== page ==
In Glimmering – shortlisted for the 1998 Arthur C. Clarke Award – Elizabeth Hand offers a tricky millennial elegy for the human race and the world's biosphere. The trickiness interposes itself whenever the text seems capable of settling into that comforting simplicity and solvability of conventional hard sf. At the beginning, for example, there's a glib account (a little, in fact quite a lot, reminiscent of early exposition in John Barnes's Mother of Storms) of the physics and atmospheric chemistry leading to the permanent, poisoned auroral displays known as the Glimmering. Near the end, noises are made about a hard-sf cure for the world's pain, a sort of deus ex machina all too quickly threatened by diabolus ex humana. But the pages in between make it quietly clear – through much fading beauty, and without resorting to easy despair – that the Glimmering is the phosphorescent rotten-fish glow of a planet long past saving by a quick fix or even a slow one.
Central characters include Jack Finnegan, publisher of the world's last printed literary magazine, who is quietly succumbing to AIDS in a forgotten corner of Yonkers, NY; Leonard Thrope, an amoralist of sinister charm who appears to be presiding over the final days as self-appointed Lord of Misrule; Trip Marlowe, a startlingly naive and imperceptive young Christian rock-singer (that is, singer of Christian rock) whom Thrope makes a point of corrupting through a Dickian drug that makes the unreal real; Martin Dionysos, another dying altruist who rescues young Trip more or less literally from deep waters; and Marz, a strange girl who initiates Trip's fall from grace and is later given shelter by Finnegan.
That reality-bending drug provides another nice narrative sleight – the quickness of the Hand – as a soothing pop-science infodump about its precise and very tiny effects on neural paths is immediately followed by the actual subjective experience, pulsing with vividly guilty eroticism and the paralysed inevitability of an unwanted wet dream. Tiny changes, shattering consequences.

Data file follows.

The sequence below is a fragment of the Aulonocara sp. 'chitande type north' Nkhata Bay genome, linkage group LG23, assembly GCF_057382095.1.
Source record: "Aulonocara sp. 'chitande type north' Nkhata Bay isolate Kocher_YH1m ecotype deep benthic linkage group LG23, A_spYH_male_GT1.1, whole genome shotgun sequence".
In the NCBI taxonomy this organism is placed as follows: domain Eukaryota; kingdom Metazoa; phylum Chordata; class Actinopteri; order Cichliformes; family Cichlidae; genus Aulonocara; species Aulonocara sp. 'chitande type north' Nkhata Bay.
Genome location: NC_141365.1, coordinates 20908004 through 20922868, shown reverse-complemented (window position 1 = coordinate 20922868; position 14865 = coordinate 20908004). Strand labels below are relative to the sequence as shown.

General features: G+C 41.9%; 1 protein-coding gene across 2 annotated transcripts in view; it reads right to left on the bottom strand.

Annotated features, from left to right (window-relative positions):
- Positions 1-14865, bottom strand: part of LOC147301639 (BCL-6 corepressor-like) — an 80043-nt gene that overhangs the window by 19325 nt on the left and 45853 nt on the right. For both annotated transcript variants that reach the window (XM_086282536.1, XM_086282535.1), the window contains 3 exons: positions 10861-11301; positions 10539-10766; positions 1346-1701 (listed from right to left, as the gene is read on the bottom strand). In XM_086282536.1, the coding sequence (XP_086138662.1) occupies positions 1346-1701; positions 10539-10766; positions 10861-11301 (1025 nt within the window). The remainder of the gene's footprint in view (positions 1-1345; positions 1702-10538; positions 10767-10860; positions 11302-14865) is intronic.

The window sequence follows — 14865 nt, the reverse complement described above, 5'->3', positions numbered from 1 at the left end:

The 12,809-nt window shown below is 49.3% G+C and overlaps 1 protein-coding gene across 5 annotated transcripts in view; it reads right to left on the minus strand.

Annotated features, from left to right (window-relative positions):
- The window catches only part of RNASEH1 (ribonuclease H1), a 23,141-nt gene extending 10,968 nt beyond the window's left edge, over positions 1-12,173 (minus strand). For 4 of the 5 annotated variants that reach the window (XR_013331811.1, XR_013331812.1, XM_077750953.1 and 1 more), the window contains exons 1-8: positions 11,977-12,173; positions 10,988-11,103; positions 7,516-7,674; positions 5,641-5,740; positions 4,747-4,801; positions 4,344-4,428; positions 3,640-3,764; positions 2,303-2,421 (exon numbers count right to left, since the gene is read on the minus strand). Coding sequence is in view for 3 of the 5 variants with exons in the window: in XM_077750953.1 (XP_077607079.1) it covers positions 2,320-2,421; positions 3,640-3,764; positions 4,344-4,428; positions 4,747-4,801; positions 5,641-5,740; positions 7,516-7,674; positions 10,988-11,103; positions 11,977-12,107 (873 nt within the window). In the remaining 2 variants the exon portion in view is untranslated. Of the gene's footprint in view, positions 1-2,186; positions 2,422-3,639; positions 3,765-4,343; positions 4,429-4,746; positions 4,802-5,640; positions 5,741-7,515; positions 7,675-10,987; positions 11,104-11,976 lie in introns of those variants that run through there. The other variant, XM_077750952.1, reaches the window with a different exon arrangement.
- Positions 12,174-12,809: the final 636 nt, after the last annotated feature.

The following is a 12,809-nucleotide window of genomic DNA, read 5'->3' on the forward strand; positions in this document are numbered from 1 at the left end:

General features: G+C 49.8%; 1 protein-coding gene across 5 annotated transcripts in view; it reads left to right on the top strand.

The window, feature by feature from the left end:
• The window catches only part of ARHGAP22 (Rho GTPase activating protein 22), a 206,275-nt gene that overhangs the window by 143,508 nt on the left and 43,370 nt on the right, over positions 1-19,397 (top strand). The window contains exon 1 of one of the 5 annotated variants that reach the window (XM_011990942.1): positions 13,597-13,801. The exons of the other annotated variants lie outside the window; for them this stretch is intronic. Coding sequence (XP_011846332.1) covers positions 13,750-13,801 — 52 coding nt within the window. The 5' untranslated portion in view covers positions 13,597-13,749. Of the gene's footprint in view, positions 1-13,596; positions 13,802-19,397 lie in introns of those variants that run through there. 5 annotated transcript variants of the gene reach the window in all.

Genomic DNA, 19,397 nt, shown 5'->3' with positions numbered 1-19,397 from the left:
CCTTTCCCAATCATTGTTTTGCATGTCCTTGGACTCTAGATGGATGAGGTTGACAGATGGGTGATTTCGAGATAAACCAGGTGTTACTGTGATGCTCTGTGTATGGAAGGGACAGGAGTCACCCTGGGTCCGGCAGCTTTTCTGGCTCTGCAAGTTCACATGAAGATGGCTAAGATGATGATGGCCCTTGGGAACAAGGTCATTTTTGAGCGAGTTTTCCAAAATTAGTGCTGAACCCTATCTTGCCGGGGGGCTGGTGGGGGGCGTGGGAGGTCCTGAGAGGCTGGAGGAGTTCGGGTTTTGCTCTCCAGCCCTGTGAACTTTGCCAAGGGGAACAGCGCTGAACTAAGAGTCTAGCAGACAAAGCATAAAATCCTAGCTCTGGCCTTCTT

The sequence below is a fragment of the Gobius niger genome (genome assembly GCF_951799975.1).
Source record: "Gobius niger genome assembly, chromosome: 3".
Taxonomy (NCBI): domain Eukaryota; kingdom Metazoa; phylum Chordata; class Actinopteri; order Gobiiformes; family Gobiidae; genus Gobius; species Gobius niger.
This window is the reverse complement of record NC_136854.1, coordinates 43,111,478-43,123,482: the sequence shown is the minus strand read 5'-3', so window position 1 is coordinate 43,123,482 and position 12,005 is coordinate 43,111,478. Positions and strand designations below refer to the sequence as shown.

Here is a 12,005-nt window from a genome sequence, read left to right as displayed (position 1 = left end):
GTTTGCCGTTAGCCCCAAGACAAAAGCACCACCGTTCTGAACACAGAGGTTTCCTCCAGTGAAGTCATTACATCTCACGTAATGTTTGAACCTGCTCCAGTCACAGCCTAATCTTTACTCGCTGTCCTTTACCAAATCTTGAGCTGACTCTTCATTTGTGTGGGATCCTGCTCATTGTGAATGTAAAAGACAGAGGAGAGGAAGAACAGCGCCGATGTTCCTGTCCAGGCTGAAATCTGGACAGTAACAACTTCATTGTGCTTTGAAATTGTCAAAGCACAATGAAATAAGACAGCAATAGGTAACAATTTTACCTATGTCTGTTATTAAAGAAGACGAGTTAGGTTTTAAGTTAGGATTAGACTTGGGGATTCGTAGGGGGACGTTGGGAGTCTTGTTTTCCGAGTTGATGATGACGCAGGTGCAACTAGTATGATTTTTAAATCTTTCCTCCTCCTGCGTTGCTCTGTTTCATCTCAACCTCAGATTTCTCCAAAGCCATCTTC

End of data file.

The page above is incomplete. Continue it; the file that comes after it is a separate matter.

The storylines move in subtle curves under the influence of a final attractor, being the colossal millennium party to be held in New York on 31 December 1999. (We are running on an alternate timeline here: the Glimmering, for example, begins on 26 March 1997.) Immediately before this final jamboree comes an explanation of the dubious wonder drug Fusax which early in the novel was given to the reluctant Finnegan by Thrope. Fusax is not exactly the hoped AIDS cure or sf's frequently-encountered quick fix of transcendence, but does suggest the key to much in Glimmering that remains mysterious. There have been repeated hallucinations, seeming ghosts, the footfalls and spidery hand-touches of the dead. Like the hidden machineries of John Crowley's secret histories, the possibility of a Fusax-mediated posthumous Gaia is hinted only obliquely – larded with doubts – its most overt endorsement being coupled with denial and coming from the book's least reliable character as he dances in the century's ruins.
All of which sounds terribly glum and doom-laden. Glimmering is enjoyable to read, though – full of humanity and wit, lushly told, reeking with sensual hothouse odours of growth and decay. Even a lawn sodden with rainwater rises from the page with "a thick rank smell as of spoiled mushrooms". On first reading, the book's finale is bleak enough despite the traditional small concession to life and renewal (twins, even). It sticks in the head, though, and shifts emphasis as that spooky undertext seems to glow through the darkness like changing hypnagogic images, like the Glimmering itself.